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HP sticks to cost-cutting course

Hewlett-Packard advised securities analysts this week that the company intends to continue its cost-cutting measures for the foreseeable future. The strategy has paid off handsomely for your vendor, locked in a PC pricing battle with arch-rival Dell and competing hard for Unix system wins against IBM.

Those challenges drive down the price HP can ask for its systems and software. One way HP has kept up its bottom line: pruning off parts of the company, or keeping operations expenditures tamped down.

Travel has been high on the list of lowered HP expenditures since 2003. But in a company of HP's size — more than 90 billion in its fiscal 2006  — there are countless ways to scale back spending. R&D is a traditional savings opportunity, but HP cannot afford to flag behind HP in the development of advanced operating systems in the Unix campground.

HP's admission, if the cost-cutting news can be called that, came as Chief Financial Officer Bob Wayman announced his retirement from the company. Wayman, who's been at HP 37 years — more than half the company's lifespan — was so vital to HP he took the CEO post for about a month in 2005 until HP announced a replacement for ousted CEO Carly Fiornia.

Current CEO Mark Hurd — who on Wednesday was asked by the SEC to explain a sale of HP stock he executed just before HP revealed its spying on reporters and board members — told the analysts there is much more to trim from an HP that could hit $100 billion in sales in 2007.

“We have a lot more cost to take out,” Hurd said. “We are a company that is transforming — we are not a company that is transformed.”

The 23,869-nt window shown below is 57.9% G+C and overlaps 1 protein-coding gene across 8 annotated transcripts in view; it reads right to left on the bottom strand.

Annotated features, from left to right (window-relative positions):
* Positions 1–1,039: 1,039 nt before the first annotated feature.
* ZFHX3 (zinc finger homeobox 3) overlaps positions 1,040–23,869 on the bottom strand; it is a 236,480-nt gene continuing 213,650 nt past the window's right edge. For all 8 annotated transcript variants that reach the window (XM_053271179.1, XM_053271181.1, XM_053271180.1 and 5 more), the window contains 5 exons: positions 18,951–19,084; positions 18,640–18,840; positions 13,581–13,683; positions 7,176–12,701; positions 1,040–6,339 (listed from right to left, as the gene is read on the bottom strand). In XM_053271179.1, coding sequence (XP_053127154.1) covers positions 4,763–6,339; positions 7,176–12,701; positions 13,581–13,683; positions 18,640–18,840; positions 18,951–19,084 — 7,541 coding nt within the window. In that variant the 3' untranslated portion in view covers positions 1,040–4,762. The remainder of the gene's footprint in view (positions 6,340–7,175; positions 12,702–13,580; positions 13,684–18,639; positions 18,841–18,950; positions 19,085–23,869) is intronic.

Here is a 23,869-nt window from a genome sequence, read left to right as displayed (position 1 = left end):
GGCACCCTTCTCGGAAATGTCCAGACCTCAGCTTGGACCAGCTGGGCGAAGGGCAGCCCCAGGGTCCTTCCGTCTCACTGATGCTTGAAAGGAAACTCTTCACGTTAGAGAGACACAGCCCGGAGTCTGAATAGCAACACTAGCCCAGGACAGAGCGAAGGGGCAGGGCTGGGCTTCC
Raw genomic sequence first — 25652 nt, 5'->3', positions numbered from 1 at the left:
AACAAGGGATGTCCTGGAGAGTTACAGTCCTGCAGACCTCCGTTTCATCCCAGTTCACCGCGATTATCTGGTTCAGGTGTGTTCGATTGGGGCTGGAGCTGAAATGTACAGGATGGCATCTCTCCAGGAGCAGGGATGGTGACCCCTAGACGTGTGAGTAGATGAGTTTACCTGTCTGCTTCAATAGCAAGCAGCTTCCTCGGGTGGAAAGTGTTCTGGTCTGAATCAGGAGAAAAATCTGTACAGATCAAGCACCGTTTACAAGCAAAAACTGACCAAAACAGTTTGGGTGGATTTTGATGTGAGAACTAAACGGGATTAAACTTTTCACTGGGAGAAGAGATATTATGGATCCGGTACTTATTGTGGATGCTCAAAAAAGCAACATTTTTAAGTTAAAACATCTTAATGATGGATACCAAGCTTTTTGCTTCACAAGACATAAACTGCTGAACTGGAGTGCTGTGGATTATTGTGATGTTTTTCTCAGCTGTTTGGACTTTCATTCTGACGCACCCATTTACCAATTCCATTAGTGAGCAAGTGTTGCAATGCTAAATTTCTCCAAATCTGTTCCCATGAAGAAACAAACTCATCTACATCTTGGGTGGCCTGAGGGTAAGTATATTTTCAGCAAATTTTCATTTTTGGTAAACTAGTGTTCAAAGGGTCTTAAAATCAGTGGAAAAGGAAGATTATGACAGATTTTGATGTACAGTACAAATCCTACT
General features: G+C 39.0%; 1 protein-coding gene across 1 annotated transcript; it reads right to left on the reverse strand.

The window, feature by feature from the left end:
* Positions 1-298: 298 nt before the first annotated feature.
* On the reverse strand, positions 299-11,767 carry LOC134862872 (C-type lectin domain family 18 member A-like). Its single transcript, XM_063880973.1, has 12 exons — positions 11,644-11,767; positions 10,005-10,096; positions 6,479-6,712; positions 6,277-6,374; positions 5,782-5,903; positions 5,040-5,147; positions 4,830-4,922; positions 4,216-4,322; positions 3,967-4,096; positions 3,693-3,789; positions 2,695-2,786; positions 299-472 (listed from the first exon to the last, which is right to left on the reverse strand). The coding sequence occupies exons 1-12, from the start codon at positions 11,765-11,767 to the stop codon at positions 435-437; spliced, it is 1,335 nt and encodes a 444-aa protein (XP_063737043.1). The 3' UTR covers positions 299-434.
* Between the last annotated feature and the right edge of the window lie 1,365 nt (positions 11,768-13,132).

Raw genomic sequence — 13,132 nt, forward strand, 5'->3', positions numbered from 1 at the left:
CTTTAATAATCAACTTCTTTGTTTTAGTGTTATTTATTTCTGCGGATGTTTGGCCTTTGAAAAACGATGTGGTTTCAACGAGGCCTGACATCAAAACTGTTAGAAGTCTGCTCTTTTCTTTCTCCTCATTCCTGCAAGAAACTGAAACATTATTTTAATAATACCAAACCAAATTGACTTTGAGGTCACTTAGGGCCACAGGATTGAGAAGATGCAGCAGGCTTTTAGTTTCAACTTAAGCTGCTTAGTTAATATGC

Hurd already is credited with sparking a dramatic turnaround at HP in less than two years at the helm; HP’s stock price has doubled. Beginning in July 2005, HP has cut 15,300 jobs and overhauled its retirement plan, moves aimed at saving $1.9 billion a year.

But Hurd said those steps alone have not made the company as efficient as it could be.

“I wish it were that easy,” he said. “We have more work to do.”

Hurd said that after HP’s $4.5 billion acquisition of software maker Mercury Interactive Corp. this year, the company would likely engage only in “targeted” mergers and acquisitions.

“You should not be expecting us to do huge transactions,” he said.

On Monday, HP agreed to acquire Knightsbridge Solutions Holdings Corp. to bolster its services business. Knightsbridge, which has 700 employees, focuses on information-management services for larger companies. Terms for the purchase of the Chicago-based company weren’t disclosed.

HP Chief Financial Officer Robert Wayman, who announced retirement plans Monday, released the company’s first public forecast for 2008, saying revenue would likely grow 4 percent to 6 percent, to somewhere between $101 billion and $103 billion. Earnings per share should be between $2.78 and $2.98.